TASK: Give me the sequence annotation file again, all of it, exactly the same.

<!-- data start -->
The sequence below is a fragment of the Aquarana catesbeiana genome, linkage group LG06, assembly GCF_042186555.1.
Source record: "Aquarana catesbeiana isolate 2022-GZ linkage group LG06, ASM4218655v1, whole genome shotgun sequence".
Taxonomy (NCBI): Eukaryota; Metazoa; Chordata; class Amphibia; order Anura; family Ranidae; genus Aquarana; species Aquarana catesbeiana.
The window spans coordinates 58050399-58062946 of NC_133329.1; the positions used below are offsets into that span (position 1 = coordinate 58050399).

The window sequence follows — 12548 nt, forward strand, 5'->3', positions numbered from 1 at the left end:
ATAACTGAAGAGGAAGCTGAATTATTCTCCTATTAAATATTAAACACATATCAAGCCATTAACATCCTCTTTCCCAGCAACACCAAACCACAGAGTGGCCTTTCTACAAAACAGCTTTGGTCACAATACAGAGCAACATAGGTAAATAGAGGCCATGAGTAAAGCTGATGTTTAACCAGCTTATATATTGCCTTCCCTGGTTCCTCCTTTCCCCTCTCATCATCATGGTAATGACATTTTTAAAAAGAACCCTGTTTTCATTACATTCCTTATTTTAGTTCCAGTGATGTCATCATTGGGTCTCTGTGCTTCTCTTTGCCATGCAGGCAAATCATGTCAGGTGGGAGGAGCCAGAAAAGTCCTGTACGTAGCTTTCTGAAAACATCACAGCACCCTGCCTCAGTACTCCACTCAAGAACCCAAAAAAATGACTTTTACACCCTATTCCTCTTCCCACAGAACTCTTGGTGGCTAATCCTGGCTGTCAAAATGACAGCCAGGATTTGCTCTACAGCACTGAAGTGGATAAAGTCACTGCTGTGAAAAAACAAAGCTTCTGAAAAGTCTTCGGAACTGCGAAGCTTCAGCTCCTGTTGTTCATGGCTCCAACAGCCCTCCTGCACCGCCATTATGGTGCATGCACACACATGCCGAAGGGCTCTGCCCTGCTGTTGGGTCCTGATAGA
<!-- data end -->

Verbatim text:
The sequence below is a fragment of the Aquarana catesbeiana genome, linkage group LG06, assembly GCF_042186555.1.
Source record: "Aquarana catesbeiana isolate 2022-GZ linkage group LG06, ASM4218655v1, whole genome shotgun sequence".
Taxonomy (NCBI): Eukaryota; Metazoa; Chordata; class Amphibia; order Anura; family Ranidae; genus Aquarana; species Aquarana catesbeiana.
The window spans coordinates 58050399-58062946 of NC_133329.1; the positions used below are offsets into that span (position 1 = coordinate 58050399).

The window sequence follows — 12548 nt, forward strand, 5'->3', positions numbered from 1 at the left end:
ATAACTGAAGAGGAAGCTGAATTATTCTCCTATTAAATATTAAACACATATCAAGCCATTAACATCCTCTTTCCCAGCAACACCAAACCACAGAGTGGCCTTTCTACAAAACAGCTTTGGTCACAATACAGAGCAACATAGGTAAATAGAGGCCATGAGTAAAGCTGATGTTTAACCAGCTTATATATTGCCTTCCCTGGTTCCTCCTTTCCCCTCTCATCATCATGGTAATGACATTTTTAAAAAGAACCCTGTTTTCATTACATTCCTTATTTTAGTTCCAGTGATGTCATCATTGGGTCTCTGTGCTTCTCTTTGCCATGCAGGCAAATCATGTCAGGTGGGAGGAGCCAGAAAAGTCCTGTACGTAGCTTTCTGAAAACATCACAGCACCCTGCCTCAGTACTCCACTCAAGAACCCAAAAAAATGACTTTTACACCCTATTCCTCTTCCCACAGAACTCTTGGTGGCTAATCCTGGCTGTCAAAATGACAGCCAGGATTTGCTCTACAGCACTGAAGTGGATAAAGTCACTGCTGTGAAAAAACAAAGCTTCTGAAAAGTCTTCGGAACTGCGAAGCTTCAGCTCCTGTTGTTCATGGCTCCAACAGCCCTCCTGCACCGCCATTATGGTGCATGCACACACATGCCGAAGGGCTCTGCCCTGCTGTTGGGTCCTGATAGA